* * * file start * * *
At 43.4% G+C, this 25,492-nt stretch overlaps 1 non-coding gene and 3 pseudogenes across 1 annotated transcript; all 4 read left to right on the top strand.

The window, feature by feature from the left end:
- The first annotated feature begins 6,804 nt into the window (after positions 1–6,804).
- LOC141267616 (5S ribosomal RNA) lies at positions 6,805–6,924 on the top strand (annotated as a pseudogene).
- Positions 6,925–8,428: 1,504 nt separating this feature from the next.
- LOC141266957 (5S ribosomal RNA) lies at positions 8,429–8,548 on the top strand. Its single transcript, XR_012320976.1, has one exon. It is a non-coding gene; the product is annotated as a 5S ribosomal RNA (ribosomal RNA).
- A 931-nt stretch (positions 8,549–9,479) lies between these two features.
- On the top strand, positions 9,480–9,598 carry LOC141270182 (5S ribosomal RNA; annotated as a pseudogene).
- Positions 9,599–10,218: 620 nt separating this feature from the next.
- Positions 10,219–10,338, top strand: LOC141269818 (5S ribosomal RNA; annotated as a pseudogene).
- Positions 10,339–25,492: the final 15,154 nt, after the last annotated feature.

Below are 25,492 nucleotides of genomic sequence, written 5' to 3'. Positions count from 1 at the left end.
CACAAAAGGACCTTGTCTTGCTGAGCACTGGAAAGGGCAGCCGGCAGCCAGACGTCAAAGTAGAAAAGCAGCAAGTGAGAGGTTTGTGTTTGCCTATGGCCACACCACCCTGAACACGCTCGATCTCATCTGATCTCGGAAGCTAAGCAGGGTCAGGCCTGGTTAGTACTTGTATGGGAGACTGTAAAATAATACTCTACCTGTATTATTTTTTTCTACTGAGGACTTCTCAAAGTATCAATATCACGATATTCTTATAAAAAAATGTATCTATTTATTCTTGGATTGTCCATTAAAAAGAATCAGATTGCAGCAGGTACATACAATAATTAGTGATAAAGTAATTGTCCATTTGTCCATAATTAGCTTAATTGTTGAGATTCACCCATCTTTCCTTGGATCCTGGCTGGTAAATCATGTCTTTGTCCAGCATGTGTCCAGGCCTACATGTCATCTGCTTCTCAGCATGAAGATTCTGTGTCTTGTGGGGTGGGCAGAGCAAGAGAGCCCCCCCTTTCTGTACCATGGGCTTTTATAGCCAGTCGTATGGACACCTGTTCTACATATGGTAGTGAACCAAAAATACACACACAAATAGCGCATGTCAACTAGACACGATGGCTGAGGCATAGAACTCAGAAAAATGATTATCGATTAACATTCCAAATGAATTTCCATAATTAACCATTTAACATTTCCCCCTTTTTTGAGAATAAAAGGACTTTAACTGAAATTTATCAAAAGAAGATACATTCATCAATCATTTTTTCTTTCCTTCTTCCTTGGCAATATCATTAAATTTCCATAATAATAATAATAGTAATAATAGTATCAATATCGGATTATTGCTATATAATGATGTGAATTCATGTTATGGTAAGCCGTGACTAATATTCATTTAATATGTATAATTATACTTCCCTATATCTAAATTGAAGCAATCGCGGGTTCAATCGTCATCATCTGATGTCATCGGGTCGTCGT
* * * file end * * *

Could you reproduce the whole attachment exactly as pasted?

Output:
At 43.4% G+C, this 25,492-nt stretch overlaps 1 non-coding gene and 3 pseudogenes across 1 annotated transcript; all 4 read left to right on the top strand.

The window, feature by feature from the left end:
- The first annotated feature begins 6,804 nt into the window (after positions 1–6,804).
- LOC141267616 (5S ribosomal RNA) lies at positions 6,805–6,924 on the top strand (annotated as a pseudogene).
- Positions 6,925–8,428: 1,504 nt separating this feature from the next.
- LOC141266957 (5S ribosomal RNA) lies at positions 8,429–8,548 on the top strand. Its single transcript, XR_012320976.1, has one exon. It is a non-coding gene; the product is annotated as a 5S ribosomal RNA (ribosomal RNA).
- A 931-nt stretch (positions 8,549–9,479) lies between these two features.
- On the top strand, positions 9,480–9,598 carry LOC141270182 (5S ribosomal RNA; annotated as a pseudogene).
- Positions 9,599–10,218: 620 nt separating this feature from the next.
- Positions 10,219–10,338, top strand: LOC141269818 (5S ribosomal RNA; annotated as a pseudogene).
- Positions 10,339–25,492: the final 15,154 nt, after the last annotated feature.

Below are 25,492 nucleotides of genomic sequence, written 5' to 3'. Positions count from 1 at the left end.
CACAAAAGGACCTTGTCTTGCTGAGCACTGGAAAGGGCAGCCGGCAGCCAGACGTCAAAGTAGAAAAGCAGCAAGTGAGAGGTTTGTGTTTGCCTATGGCCACACCACCCTGAACACGCTCGATCTCATCTGATCTCGGAAGCTAAGCAGGGTCAGGCCTGGTTAGTACTTGTATGGGAGACTGTAAAATAATACTCTACCTGTATTATTTTTTTCTACTGAGGACTTCTCAAAGTATCAATATCACGATATTCTTATAAAAAAATGTATCTATTTATTCTTGGATTGTCCATTAAAAAGAATCAGATTGCAGCAGGTACATACAATAATTAGTGATAAAGTAATTGTCCATTTGTCCATAATTAGCTTAATTGTTGAGATTCACCCATCTTTCCTTGGATCCTGGCTGGTAAATCATGTCTTTGTCCAGCATGTGTCCAGGCCTACATGTCATCTGCTTCTCAGCATGAAGATTCTGTGTCTTGTGGGGTGGGCAGAGCAAGAGAGCCCCCCCTTTCTGTACCATGGGCTTTTATAGCCAGTCGTATGGACACCTGTTCTACATATGGTAGTGAACCAAAAATACACACACAAATAGCGCATGTCAACTAGACACGATGGCTGAGGCATAGAACTCAGAAAAATGATTATCGATTAACATTCCAAATGAATTTCCATAATTAACCATTTAACATTTCCCCCTTTTTTGAGAATAAAAGGACTTTAACTGAAATTTATCAAAAGAAGATACATTCATCAATCATTTTTTCTTTCCTTCTTCCTTGGCAATATCATTAAATTTCCATAATAATAATAATAGTAATAATAGTATCAATATCGGATTATTGCTATATAATGATGTGAATTCATGTTATGGTAAGCCGTGACTAATATTCATTTAATATGTATAATTATACTTCCCTATATCTAAATTGAAGCAATCGCGGGTTCAATCGTCATCATCTGATGTCATCGGGTCGTCGT